Bardiness

"..a bardy view!"

An Easter Ramble……

Kulturkampf. Now there's a word not common in the lexicon. Unless you speak German. But it means "culture struggle", and the reason why I highlight it is because of the recent Burka ban in France. Now I'm not going down the dangerous route of religious argument – but this a bardy blog and I have some particular observations.

I don't know if anyone has thought about how the position of the earth influences faith and belief, but coming from northern climes, I recognise that the indigenous religions of this part of the globe were Pagan. The further south one lived and the hotter it was, other bigger religions found fruition.

Indeed, Christianity developed around the Middle East, and thanks to the power of the message, and the creation of the Holy Roman Empire, it spread around the world. Similarly, from the same region so did Islam. Hinduism and Sikhism are large religions, but again, they originated from the Asian sub-continent. Buddhism found its routes in South-East Asia. There is a distinct pattern here. At risk of being churlish, I blame the weather.

Christianity was exported with vigour throughout Europe and usurped the outrageous wood building burghers of Britain who had a tendency to worship silly things like the Sun and the Moon. They were shocked to discover from well meaning but interfering missionaries that these celestial lights were not responsible for their seasons and harvests, but were provided by the grace of a Christian God. These early pagans, who, admittedly were not worldly wise, lived their lives quietly and consciously, occasionally making sacrifices and arguing every now and again with their neighbours. Yes, they were truly uncivilised.

 Indeed, so uncivilised that today we have hijacked their Easter celebrations and wrapped them around the crucifixion and resurrection of Christ. The Venerable Bede, a canny Geordie 7th century monk from Jarrow and who wrote the Ecclesiastical History of the English People, asserted that Easter was named after Eostre – the Great Mother God of the Saxon people of Northern Europe. The name is also derived from the Teutonic dawn goddess of fertility. Hence our association with Easter as birth, or even re-birth with regards to the resurrection.

 I'm not denying the crucifixion of Jesus Christ, on the contrary, but merely questioning the convenient timing to coincide with an already significant pagan event long before the decision makers introduced the Gregorian Calendar (AD/BC and all that jazz).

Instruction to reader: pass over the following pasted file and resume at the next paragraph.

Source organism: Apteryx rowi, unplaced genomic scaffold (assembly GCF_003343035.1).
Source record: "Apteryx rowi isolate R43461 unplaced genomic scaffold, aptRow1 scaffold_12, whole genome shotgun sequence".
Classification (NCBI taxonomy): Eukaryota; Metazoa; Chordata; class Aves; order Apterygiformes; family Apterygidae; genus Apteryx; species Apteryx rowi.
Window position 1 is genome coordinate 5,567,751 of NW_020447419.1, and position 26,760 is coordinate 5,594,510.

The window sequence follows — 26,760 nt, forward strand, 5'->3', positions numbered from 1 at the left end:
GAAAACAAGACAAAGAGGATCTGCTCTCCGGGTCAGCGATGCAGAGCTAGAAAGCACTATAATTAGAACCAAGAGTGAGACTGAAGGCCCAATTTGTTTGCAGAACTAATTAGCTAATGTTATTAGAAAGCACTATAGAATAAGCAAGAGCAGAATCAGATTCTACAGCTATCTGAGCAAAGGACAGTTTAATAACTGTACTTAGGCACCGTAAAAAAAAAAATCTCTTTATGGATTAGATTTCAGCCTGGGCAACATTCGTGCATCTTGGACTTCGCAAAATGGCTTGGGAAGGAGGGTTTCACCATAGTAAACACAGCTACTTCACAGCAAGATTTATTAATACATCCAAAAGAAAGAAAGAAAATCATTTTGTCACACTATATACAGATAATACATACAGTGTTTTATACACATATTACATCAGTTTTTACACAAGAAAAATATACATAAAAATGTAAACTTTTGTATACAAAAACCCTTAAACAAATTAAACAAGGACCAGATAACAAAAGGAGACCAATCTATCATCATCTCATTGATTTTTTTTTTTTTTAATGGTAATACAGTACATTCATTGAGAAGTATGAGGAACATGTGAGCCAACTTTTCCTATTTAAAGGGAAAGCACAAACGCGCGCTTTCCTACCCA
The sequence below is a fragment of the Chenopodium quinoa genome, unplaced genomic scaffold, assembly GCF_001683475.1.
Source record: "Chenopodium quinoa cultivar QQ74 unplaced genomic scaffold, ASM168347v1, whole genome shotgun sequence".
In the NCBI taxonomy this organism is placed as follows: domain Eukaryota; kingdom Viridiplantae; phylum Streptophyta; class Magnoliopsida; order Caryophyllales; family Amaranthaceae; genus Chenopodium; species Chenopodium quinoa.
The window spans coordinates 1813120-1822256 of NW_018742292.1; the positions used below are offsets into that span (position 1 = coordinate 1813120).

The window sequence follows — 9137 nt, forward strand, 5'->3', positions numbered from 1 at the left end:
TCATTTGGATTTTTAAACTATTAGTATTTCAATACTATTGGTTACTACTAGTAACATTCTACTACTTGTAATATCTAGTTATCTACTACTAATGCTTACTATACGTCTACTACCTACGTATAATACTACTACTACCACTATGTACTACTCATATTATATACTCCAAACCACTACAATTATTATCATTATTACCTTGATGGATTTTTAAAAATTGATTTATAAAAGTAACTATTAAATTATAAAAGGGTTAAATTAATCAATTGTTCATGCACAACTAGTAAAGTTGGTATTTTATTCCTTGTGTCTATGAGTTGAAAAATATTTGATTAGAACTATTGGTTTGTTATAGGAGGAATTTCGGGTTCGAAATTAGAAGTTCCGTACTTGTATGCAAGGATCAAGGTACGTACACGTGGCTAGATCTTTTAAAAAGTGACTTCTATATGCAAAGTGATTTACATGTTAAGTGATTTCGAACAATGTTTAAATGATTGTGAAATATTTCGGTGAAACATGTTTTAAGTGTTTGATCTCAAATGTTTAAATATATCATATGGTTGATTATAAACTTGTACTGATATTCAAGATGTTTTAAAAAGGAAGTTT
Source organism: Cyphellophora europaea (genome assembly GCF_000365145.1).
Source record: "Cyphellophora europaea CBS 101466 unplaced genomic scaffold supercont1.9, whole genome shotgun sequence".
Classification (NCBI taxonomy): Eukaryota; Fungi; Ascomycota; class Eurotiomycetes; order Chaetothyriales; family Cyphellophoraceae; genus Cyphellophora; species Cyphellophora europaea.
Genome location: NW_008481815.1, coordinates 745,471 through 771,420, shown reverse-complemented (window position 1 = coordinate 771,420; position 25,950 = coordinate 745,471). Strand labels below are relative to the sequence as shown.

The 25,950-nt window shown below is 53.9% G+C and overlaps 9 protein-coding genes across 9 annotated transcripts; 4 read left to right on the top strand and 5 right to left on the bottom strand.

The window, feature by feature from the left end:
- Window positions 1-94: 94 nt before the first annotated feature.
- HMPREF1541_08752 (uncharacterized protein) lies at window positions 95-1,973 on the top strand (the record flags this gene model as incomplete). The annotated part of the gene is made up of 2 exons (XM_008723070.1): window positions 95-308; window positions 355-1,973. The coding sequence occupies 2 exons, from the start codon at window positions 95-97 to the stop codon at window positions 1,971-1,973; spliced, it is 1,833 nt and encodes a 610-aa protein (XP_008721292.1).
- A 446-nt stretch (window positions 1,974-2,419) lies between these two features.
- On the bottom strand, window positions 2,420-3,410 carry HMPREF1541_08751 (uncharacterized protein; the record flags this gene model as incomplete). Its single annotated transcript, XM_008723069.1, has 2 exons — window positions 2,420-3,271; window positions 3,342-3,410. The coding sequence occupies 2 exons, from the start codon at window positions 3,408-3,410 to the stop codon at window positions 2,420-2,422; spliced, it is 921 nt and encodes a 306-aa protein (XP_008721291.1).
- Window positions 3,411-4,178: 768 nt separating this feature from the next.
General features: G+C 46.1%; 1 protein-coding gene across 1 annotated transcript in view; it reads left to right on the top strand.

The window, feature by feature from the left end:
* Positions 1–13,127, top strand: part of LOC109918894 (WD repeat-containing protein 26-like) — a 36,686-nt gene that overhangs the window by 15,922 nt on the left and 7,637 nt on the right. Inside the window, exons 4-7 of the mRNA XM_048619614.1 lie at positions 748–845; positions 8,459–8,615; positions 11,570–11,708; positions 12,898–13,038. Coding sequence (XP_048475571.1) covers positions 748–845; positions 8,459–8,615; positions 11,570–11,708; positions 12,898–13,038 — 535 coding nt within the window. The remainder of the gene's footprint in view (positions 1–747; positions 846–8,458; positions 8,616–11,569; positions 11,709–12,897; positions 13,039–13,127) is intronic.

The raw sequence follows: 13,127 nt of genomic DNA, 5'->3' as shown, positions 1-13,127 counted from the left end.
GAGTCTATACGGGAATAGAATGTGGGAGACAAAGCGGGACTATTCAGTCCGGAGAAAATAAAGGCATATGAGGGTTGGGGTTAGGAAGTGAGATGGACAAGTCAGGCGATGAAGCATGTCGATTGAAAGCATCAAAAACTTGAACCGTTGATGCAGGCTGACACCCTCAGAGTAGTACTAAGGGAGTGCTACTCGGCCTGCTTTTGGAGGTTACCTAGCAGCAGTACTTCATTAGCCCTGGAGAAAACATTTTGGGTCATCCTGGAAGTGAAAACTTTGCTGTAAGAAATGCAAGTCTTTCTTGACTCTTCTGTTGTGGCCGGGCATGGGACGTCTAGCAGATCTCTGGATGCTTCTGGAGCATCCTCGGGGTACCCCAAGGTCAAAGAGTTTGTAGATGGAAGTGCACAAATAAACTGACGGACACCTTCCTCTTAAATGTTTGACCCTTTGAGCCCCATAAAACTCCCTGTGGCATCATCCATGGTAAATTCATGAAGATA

Actually, the Gregorian Calendar was introduced to Britain by Benedict Biscop, who happened to be  the First Abbot of Bede. Strange coincidence. Biscop also brought the first glazed windows back to Britain, one of which is still in place at St Paul's Church in Jarrow. It's over 1300 years old along with the oldest dedication stone in the country. Saints preserve us!

 Anyway, I digress. Easter is a very special and meaningful celebration combining tragedy and joy in equal measure. So does it really matter if the dates are wrong? The problem occurs when the very people who could only read the Bible in Latin, prevented their flock from accessing it and failed to educate them. The ignorance of their flock allowed them to become all powerful and that legacy is very prevalent in many countries today. By the time the masses could learn to read and write, and by the time the King James Bible became available to them, the seeds had been planted and almost 400 years later we are still imprisoned and overawed by it.

 All of us, for good or ill, are victims of God’s earthbound ambassadors, but why do we need the middle men? After all, most ambassadors I know feather their nest, live luxuriously, are paid handsomely, benefit from abundant perks, and generally say much but do little, and fail miserably to protect their citizens in a crisis.

 So what has all this got to do with Kulturkampf. Well, there were more protests about the burka ban on the streets of London than in France. The French are rather good at protecting their culture, and that's what it's all about. It is not an attack on a particular religion. Maybe it stems from their history of storming the Bastille during the revolution of 1789. They don't have an identity crisis like the English.

 I'm not a Francophile particularly, and I'm reminded of a visitor to London recently who remarked how beautiful Paris was compared to London. Her English friend replied "That's because we didn't surrender in 1941!".

Well, Paris is possibly the most beautiful city in the world, and even Hitler thought so. He was delighted that he could just walk in without obliterating it. But he couldn’t walk into London so he bombed it instead. So to the many people who are free to protest on her streets, whatever your religion or cause, treat the old girl with respect.

She is the testament to freedom, safety and religious tolerance. She's had a few makeovers, and is not as pretty as her neighbour across the channel, but by God she's a tough old bitch.

 Happy Easter. Ramble over!

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April 16, 2011 - Posted by | Culture, Current Affairs, Education, Events, History, London, Religion, United Kingdom

1 Comment »

  1. Entertaining and delightful read as always combining a sense of History and Religion. All underlaid by a sense of fairness and humour. Happy Easter.

    Like

    Comment by Spook Moor | April 16, 2011 | Reply


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